In North Carolina, the final Saturday of the men’s basketball regular season will always have a special meaning. Each year, the occasion marks the second matchup between UNC and Duke, with both teams typically jockeying for higher NCAA Tournament seeding.
But this season, the stakes will be much different. The two blue blood programs have been unranked since Jan. 18, and neither has solidified an NCAA Tournament bid.
After losing to Syracuse on Monday, UNC must avoid a loss to hold its place in the bracket. Here are three key factors that will dictate the outcome of this critical rivalry showdown.
Hurt vs. UNC’s frontcourt
Over the first month of conference play, Duke’s sophomore forward Matthew Hurt looked like the early leader in the ACC Player of the Year race. Following the departure of first-year forward Jalen Johnson — who left the team on Feb. 15 to prepare for the NBA Draft — Hurt has gotten even better.
In Johnson’s absence, the sophomore has scored over 20 points in three of the last five games, including a 37 point outing against Louisville. At 6-foot-9, Hurt can stretch the floor with his perimeter shooting, as he is knocking down triples at a 45.9 percent clip.
In the first matchup, UNC stymied Hurt to his worst performance of the season, as he finished with seven points and fouled out. The Tar Heels found success by feeding the post early, which put Hurt into foul trouble and took away his offensive rhythm.
With four different post options, look for the Tar Heels to make Hurt work defensively early in the game.
In the 91-87 win against Duke earlier in the season, UNC shot 10-15 from behind the arc — by far the team’s best shooting performance of the season. Although repeating this efficiency is unlikely, attempting to free up some open looks could do wonders for UNC on Saturday.
While first-year point guard Caleb Love was the headline act in the first matchup, notching 25 points and seven assists, first-year Kerwin Walton also played a big part in the win, knocking down all four of his shots from deep.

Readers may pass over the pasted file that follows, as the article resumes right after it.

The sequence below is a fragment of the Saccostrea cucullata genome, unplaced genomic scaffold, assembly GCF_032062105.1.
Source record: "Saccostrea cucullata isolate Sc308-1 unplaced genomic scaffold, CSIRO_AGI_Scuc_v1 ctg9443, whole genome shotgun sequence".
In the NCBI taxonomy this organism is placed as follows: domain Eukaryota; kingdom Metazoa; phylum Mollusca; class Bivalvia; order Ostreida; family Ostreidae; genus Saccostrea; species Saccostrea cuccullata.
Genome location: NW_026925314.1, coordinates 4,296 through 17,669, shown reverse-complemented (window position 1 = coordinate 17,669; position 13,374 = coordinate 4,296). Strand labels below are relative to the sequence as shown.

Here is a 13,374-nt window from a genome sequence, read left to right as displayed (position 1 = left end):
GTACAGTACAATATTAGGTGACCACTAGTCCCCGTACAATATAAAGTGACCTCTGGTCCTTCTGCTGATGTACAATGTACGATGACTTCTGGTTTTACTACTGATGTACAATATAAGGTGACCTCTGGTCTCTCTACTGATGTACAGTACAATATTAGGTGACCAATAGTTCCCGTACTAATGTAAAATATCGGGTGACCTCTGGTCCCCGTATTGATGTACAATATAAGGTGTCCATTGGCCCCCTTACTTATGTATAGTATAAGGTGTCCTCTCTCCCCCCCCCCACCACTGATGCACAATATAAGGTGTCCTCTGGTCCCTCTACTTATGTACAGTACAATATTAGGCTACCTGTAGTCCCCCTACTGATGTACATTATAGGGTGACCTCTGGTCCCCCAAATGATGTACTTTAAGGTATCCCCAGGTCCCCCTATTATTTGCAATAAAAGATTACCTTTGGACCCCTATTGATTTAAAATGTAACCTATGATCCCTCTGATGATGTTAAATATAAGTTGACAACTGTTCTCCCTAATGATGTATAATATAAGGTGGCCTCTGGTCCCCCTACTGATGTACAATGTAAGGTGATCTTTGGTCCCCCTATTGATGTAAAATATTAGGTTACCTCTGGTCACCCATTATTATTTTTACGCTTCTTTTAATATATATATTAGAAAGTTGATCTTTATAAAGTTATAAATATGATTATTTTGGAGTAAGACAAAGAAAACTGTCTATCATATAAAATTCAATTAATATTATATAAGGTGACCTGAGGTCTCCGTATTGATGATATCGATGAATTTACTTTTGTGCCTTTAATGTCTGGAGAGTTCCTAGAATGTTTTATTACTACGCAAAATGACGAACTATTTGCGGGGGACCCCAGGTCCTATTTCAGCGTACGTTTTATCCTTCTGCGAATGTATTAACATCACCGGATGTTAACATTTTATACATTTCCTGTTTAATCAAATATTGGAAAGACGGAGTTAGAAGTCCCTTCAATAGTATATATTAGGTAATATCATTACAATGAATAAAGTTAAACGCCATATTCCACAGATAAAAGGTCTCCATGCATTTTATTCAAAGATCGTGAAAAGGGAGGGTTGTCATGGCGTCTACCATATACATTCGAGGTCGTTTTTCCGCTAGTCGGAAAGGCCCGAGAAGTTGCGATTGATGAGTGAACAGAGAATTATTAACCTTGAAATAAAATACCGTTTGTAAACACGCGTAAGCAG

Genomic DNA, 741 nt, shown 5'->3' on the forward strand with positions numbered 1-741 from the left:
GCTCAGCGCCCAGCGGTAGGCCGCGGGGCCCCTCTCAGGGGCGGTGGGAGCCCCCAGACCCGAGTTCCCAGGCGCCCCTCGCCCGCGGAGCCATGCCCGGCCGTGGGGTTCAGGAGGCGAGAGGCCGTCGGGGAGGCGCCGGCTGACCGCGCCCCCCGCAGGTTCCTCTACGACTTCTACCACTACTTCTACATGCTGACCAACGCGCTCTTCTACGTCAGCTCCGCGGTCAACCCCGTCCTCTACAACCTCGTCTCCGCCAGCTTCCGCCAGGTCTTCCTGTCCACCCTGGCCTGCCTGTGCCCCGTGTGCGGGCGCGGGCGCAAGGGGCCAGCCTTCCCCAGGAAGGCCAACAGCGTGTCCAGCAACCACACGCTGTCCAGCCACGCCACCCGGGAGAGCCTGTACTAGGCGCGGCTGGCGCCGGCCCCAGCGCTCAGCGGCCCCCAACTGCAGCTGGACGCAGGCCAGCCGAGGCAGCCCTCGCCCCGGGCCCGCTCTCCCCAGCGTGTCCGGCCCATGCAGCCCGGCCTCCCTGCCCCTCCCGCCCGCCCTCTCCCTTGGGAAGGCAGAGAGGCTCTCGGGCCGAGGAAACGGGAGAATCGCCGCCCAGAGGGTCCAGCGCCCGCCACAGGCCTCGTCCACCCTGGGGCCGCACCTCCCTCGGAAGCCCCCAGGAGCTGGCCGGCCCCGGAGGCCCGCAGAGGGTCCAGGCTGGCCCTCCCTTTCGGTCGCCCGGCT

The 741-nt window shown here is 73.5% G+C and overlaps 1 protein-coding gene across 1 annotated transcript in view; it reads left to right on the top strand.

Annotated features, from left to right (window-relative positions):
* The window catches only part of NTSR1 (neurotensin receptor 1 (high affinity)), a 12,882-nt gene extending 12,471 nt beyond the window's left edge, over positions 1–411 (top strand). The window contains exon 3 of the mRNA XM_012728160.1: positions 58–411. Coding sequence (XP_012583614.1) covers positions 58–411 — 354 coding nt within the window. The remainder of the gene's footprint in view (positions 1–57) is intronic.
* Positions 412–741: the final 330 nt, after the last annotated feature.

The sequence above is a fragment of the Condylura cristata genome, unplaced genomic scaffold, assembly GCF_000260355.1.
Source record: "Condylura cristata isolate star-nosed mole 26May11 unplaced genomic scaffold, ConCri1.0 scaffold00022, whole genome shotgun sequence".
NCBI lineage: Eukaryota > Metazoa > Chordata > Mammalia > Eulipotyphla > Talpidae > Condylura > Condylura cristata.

Over the last three games, though, Walton has gone just 5-24 from deep.
“He’s made enough shots and his confidence is high, so I think he’ll be fine,” senior forward Garrison Brooks said. “I pretty much just keep my voice in his ear and tell him he’s going to be alright.”
Saturday's rivalry matchup will be the final home game of Brooks' and fellow senior Andrew Platek's careers.
Since stepping into a larger role last season, Brooks has arguably been the Tar Heels most productive player, evident in his second-team All-ACC selection in 2020. But perhaps more importantly, his vocal presence has guided the team through its fair share of ups and downs.
“He’s willing to take the blame, step up for everyone else slacking kind of thing,” junior Leaky Black said. “His leadership has just made a huge jump since I’ve been here.”
Another invaluable piece to the Tar Heels the last two years has been Platek, who voices guidance to UNC’s young group of guards.
When head coach Roy Williams recruited Platek in high school, he noted that while his style of play lacked the glamor of other high-profile players, he fit the mold Williams was looking for.
“Andrew fit every category — he had the toughness, ability to make shots, and was a team player,” Williams said. “I’ve been very happy to say that I’ve been able to coach Andrew.”
Over the last two seasons, both players have been highly productive in the rivalry matchup, with Brooks leading the way with 18.7 points and 8 rebounds over the last three meetings. If the Tar Heels hope to pick up a win, the senior leaders will certainly need to make an impact.
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